Soliman confident Taguiwalo will continue DSWD's anti-poverty gains
MANILA, Philippines – Department of Social Welfare and Development (DSWD) Secretary Corazon “Dinky” Soliman said that the transition process with her successor Judy Taguiwalo has started.
According to the outgoing DSWD chief, she met with Taguiwalo a day after the latter's appointment as a member of President-elect Rodrigo Duterte’s Cabinet. They met a second time for Taguiwalo's orientation.
Soliman described her meeting with Taguiwalo as “very cordial [and] very warm” since they come from the same background.
“Dr Taguiwalo and I both came from the College of Social Welfare and Community Development of UP (University of the Philippines). She was ahead of me,” Soliman said.
Soliman said that their conversation was more about the agency’s administrative matters and procedures.
She said, however, that Taguiwalo reiterated in their meeting that she would review the Pantawid Pamilyang Pilipino Program (4Ps) to check how many benefitted from it and how to make the program better.
Taguiwalo considers including a livelihood component in the program.
Soliman said they will meet again on June 28, two days before the incoming administration assumes office, to give her successor the final transition report. This includes all her recommendations to Taguiwalo.
She refused to disclose the contents of the report, saying the incoming secretary should be the first to read the report.
Soliman expressed confidence that under Taguiwalo the department will continue its gains.
“[She’s] well-rooted with working with the poor. She’s well-rooted in working with workers’ rights because [she was a] union leader in UP. So I am confident that the poverty reduction work through people empowerment would be a principle that she will uphold.”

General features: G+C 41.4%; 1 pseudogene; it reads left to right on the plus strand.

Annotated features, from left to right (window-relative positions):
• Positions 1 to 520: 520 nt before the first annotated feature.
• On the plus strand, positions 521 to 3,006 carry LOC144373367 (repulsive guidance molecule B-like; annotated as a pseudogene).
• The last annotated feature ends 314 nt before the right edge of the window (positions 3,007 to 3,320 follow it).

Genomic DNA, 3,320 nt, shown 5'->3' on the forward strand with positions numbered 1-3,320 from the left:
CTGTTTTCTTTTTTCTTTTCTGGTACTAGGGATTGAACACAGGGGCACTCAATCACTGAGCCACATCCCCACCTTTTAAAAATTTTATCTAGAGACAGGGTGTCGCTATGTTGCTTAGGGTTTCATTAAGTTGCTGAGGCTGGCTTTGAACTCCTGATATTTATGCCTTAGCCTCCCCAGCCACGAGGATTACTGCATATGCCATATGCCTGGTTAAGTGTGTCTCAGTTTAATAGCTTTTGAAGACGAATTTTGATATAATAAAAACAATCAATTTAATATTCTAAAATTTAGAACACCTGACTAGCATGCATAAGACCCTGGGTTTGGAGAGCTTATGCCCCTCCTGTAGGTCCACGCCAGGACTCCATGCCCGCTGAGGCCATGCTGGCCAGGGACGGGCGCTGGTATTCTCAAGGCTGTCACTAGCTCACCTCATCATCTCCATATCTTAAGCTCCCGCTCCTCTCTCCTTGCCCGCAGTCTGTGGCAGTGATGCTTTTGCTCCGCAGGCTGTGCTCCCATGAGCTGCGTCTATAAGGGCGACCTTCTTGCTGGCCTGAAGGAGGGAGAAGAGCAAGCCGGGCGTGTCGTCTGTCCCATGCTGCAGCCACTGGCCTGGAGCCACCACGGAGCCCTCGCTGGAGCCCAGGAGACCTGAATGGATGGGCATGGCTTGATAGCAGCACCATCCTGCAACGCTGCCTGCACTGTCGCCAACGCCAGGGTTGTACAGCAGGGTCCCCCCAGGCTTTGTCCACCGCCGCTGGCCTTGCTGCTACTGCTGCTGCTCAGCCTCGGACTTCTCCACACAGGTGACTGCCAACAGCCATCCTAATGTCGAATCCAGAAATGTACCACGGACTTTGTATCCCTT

She added, “I believe that she will review the programs and see [how the] programs will be improved, how can it be made better.”
DSWD under Soliman has been criticized on various issues, among them the rehabilitation after Super Typhoon Yolanda (Haiyan) claimed thousands of lives and devastated Eastern Visayas.
A year after the calamity, DSWD admitted that P2.8 million worth of relief goods were spoiled without being distributed to the victims. Soliman explained at the time that it was due to “improper handling” since some staff had been negligent.
Meanwhile last year, the Commission on Audit (COA) found that P382.072 million worth of funds from local and foreign donors remained idle in the DSWD’s bank accounts. (READ: COA: Yolanda fund, donations did not reach victims)
Another point of criticism against the current DSWD leadership is the controversial Pantawid Pamilyang Pilipino Program (4Ps), the flagship poverty reduction program of the Aquino administration. (READ: The costs and benefits of Pantawid Pamilya)
Although the country’s version of the conditional cash transfer program is the 5th biggest globally, according to World Bank, it has been criticized for being a mere doleout, without leading families to becoming sustainable in the long run.
The Aquino administration has also been accused of using the 4Ps to fund the campaign of Liberal Party candidates in the recent elections. Soliman said at Monday's briefing that the DSWD is ready to be audited to belie the accusation.
Taguiwalo had said she wants to review the program and check how it can go beyond giving financial assistance.
"We're providing them financial assistance to send their children to school, para sa check-up, but the asset reforms – own a land, get a job – that’s what I want to look into in coordination with other agencies," she said in a previous interview with GMA News.
Soliman said she hoped that the next administration would have “better politics,” so the delivery of services is not hindered.
She said that dealing with politics had been one of the toughest hurdles she faced as head of the department. “It’s a big balancing act of doing the difficult right and the easy wrong.”
She explained: “The politics that getting the budget passed, the politics of having your policy heard, the politics of delivering the program…. You have to deal with it. It s not all the time easy and it is not all the time consistent with what you believe you should be doing,” she explained. – Rappler.com
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